Tuesday, February 15, 2005

Sublimated collections

"Collecting is a species of insatiable desire, a Don Juanism of objects in which each new find arouses a new mental tumescence, and generates the added pleasure of scorekeeping, or enumeration. Volume and tirelessness of conquest would lose some of its point and savor were there not a ledger somewhere with one's assorted mille e tre (and, preferably, a factotum to keep it updated), the happy contemplation of which at off-moments counteracts the exhaustion of desire that the erotic athlete is condemned to and against which he struggles. But lists are a much more spiritual enterprise for the athlete of material and mental acquistitiveness.

"The list is itself a collection, a sublimated collection. One does not actually have to own the things. To know is to have (luckily, for those without great means). It is already a claim, a species of possession, to think about them in this form, the form of a list: which is to value them, to rank them, to say they are worth remembering or desiring.

"What you like: your five favorite flowers, spices, films, cars, poems, hotels, names, dogs, inventions, Roman emperors, novels, actors, restaurants, paintings, gems, cities, friends, museums, tennis players . . . just five. Or ten . . . or twenty . . . or a hundred. For, midway through whatever number you settled for, you always wish you had a bigger number to play in. You'd forgotten there were that many things you liked.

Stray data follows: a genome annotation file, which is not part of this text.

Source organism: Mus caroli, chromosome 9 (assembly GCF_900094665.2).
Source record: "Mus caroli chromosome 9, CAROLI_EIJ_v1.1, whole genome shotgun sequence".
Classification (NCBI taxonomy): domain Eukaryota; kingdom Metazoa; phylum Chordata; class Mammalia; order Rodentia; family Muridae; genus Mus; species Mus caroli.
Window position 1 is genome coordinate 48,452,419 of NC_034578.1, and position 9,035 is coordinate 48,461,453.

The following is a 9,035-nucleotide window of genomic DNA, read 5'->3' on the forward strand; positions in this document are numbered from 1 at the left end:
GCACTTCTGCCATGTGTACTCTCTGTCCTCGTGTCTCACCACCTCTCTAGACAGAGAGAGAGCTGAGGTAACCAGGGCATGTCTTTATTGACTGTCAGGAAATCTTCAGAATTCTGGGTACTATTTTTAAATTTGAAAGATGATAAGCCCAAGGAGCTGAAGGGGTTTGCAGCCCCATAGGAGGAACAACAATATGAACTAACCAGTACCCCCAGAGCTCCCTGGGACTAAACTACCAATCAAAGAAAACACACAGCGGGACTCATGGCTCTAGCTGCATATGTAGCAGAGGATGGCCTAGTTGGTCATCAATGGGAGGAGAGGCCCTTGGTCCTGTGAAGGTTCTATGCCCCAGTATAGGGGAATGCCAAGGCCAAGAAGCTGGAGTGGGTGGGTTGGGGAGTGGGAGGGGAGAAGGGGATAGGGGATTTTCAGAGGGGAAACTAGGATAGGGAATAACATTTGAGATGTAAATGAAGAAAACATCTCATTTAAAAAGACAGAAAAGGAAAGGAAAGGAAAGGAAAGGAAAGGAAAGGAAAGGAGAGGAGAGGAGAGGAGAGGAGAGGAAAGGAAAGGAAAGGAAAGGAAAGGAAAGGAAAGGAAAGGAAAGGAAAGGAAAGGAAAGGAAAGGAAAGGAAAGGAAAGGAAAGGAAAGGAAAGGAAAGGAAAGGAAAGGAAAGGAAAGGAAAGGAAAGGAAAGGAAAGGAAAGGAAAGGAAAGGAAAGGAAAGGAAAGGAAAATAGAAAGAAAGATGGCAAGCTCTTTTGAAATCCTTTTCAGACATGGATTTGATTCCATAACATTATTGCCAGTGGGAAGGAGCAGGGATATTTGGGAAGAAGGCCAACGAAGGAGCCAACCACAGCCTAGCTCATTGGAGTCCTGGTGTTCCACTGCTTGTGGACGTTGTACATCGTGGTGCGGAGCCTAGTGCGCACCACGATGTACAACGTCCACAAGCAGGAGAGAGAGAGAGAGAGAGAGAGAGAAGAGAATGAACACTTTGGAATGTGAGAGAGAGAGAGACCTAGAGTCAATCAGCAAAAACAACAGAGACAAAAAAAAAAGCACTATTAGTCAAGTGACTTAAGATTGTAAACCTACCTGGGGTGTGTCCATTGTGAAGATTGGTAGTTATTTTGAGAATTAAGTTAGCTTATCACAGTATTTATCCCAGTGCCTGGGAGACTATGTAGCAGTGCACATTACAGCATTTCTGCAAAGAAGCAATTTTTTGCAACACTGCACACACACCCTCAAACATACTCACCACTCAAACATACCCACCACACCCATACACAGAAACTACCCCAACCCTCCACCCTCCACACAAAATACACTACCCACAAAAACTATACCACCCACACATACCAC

"What you've done: everyone you've gone to bed with, every state you've been in, country you've visited, house or apartment you've lived in, school you've attended, car you've owned, pet you've had, job you've held, Shakespeare play you've seen. . .

"What the world has in it: the names of Mozart's twenty operas or of the kings and queens of England or of the fifty American state capitals. . . Even the making of such lists is an expression of desire: the desire to know, to see arranged, to commit to memory.

"What you actually have: all your CDs, your bottles of wine, your first editions, the vintage photographs you've purchased at auctions—such lists may do no more than ratify the acquiring lust, unless, as it is with the Cavaliere, your purchases are imperiled.

"He wants to know what he has, now that it may be lost to him. He wants to have it forever, at least in the form of a list."

--Susan Sontag, The Volcano Lover

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